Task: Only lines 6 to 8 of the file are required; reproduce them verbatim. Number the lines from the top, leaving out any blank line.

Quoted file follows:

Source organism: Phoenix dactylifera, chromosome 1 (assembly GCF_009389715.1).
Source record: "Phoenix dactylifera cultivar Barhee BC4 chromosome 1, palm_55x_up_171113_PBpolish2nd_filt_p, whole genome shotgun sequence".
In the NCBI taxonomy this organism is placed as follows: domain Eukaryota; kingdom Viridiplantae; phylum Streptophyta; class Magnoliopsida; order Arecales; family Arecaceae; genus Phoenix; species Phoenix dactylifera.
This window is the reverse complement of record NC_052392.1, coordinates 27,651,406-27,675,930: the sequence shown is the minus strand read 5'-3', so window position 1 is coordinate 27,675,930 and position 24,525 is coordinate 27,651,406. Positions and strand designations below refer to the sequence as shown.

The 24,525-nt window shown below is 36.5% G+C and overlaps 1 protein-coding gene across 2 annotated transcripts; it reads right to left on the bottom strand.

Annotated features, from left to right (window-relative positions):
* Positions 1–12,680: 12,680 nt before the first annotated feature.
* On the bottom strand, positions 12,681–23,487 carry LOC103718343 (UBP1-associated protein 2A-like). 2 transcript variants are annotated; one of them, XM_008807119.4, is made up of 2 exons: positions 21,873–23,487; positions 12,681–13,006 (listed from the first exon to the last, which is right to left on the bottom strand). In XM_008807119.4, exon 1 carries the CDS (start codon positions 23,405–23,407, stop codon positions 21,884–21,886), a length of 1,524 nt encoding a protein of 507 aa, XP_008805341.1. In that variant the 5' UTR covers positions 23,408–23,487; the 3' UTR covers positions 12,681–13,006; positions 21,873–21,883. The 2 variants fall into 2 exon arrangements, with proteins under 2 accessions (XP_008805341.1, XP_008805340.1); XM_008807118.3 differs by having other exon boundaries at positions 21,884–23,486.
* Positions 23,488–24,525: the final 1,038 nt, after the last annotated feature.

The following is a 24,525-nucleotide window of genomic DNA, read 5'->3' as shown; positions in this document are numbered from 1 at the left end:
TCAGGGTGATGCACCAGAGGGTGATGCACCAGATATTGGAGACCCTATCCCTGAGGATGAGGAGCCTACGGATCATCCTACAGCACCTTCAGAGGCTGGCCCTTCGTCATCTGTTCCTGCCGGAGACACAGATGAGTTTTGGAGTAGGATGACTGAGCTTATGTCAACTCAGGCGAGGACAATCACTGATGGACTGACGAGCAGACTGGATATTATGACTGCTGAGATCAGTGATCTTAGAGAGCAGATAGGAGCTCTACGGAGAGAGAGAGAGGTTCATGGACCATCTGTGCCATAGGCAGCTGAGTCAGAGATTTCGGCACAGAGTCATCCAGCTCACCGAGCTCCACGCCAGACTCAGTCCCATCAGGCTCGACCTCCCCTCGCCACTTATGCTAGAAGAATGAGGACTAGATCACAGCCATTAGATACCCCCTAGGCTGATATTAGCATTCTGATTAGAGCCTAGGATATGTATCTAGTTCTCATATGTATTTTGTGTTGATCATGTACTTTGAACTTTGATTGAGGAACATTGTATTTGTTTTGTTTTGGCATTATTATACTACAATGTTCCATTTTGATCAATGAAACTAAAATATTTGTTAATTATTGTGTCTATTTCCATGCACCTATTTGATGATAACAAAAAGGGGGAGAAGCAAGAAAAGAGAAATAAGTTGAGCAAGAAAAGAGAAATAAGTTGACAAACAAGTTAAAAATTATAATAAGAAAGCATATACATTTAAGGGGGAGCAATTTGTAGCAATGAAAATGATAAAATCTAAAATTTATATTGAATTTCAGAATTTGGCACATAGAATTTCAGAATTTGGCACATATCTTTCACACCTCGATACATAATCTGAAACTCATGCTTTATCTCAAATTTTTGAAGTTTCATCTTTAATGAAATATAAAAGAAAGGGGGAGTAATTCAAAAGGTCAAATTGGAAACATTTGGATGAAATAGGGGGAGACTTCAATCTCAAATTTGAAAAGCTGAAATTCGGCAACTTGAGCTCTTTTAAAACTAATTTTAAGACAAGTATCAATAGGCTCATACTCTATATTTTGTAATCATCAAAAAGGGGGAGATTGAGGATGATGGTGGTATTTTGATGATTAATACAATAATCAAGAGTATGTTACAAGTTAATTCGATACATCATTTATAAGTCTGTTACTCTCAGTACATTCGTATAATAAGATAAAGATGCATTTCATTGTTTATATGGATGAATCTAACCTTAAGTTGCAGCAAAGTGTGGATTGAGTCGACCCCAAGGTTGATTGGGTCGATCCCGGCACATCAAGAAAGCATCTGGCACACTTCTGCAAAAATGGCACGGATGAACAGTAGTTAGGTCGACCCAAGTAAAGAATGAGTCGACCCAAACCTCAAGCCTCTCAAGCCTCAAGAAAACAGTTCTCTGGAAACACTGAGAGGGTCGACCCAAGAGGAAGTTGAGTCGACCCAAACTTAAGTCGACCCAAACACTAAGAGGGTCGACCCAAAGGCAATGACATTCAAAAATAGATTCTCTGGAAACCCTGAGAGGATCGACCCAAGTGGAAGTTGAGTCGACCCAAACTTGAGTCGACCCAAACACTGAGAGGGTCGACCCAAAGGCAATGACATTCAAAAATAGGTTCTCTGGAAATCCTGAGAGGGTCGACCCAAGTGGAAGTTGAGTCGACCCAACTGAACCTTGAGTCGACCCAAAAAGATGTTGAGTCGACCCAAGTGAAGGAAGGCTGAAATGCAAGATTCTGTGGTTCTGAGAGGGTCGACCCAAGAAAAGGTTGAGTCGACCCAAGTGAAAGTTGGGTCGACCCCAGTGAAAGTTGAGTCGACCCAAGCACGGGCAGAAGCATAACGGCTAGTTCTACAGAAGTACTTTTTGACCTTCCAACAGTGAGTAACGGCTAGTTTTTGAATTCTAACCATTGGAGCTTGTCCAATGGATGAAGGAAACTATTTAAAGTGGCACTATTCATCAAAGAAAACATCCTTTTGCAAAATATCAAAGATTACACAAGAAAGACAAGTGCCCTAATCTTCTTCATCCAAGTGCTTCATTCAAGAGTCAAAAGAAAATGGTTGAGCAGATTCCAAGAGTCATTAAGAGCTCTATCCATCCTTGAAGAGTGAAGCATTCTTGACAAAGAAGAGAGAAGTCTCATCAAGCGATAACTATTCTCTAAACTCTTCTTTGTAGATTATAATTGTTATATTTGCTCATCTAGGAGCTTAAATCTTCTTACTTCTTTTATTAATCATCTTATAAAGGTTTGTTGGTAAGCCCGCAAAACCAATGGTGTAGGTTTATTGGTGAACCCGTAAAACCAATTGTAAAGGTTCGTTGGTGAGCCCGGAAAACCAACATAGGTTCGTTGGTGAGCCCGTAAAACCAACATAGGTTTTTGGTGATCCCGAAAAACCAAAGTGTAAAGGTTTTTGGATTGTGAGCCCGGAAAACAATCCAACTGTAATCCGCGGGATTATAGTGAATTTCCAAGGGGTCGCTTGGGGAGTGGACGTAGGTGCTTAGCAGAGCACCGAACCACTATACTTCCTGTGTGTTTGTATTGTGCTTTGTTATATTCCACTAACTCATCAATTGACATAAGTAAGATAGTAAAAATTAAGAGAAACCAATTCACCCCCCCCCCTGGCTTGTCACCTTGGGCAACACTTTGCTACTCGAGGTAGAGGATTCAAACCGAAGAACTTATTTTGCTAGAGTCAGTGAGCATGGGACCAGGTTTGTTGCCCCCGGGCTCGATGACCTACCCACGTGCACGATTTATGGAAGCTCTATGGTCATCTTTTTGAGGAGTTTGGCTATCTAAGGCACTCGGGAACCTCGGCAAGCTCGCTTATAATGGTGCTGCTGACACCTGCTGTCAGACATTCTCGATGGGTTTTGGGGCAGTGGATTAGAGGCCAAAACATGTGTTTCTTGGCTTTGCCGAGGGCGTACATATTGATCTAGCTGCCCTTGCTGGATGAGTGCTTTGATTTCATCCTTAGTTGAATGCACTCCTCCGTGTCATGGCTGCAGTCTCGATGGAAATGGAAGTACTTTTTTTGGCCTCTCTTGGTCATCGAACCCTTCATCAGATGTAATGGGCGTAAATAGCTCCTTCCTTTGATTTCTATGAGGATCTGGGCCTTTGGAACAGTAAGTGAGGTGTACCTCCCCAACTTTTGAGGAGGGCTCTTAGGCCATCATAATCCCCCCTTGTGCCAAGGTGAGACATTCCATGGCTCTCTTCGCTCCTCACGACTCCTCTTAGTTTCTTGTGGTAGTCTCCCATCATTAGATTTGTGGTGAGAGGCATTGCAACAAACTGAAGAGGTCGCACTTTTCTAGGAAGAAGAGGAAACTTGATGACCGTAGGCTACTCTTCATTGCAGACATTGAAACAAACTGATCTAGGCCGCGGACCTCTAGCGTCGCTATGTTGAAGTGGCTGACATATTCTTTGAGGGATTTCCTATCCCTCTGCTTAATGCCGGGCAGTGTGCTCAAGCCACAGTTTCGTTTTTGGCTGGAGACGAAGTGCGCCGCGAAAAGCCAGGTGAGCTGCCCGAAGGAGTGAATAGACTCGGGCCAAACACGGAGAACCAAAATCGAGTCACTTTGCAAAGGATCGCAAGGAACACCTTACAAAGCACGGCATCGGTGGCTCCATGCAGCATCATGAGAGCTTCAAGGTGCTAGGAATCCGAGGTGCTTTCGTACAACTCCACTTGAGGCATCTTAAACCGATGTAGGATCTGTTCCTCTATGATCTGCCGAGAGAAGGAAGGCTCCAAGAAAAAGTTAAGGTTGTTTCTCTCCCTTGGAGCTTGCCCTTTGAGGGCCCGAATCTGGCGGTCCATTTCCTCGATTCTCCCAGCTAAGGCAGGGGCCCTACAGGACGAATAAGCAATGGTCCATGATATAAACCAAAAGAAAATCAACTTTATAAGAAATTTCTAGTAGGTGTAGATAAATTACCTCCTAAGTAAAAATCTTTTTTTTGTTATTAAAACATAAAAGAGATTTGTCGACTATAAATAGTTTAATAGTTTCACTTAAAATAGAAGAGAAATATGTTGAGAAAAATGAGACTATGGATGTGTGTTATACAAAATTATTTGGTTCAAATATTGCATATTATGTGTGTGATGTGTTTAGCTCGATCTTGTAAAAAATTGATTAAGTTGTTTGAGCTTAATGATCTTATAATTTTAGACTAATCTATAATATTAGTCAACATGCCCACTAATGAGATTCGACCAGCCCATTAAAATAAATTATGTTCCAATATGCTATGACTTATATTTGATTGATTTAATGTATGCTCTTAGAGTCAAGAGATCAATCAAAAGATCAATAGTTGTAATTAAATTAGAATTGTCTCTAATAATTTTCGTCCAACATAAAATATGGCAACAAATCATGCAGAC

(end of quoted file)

Annotated features, from left to right (window-relative positions):
* Positions 1–12,680: 12,680 nt before the first annotated feature.
* On the bottom strand, positions 12,681–23,487 carry LOC103718343 (UBP1-associated protein 2A-like). 2 transcript variants are annotated; one of them, XM_008807119.4, is made up of 2 exons: positions 21,873–23,487; positions 12,681–13,006 (listed from the first exon to the last, which is right to left on the bottom strand). In XM_008807119.4, exon 1 carries the CDS (start codon positions 23,405–23,407, stop codon positions 21,884–21,886), a length of 1,524 nt encoding a protein of 507 aa, XP_008805341.1. In that variant the 5' UTR covers positions 23,408–23,487; the 3' UTR covers positions 12,681–13,006; positions 21,873–21,883. The 2 variants fall into 2 exon arrangements, with proteins under 2 accessions (XP_008805341.1, XP_008805340.1); XM_008807118.3 differs by having other exon boundaries at positions 21,884–23,486.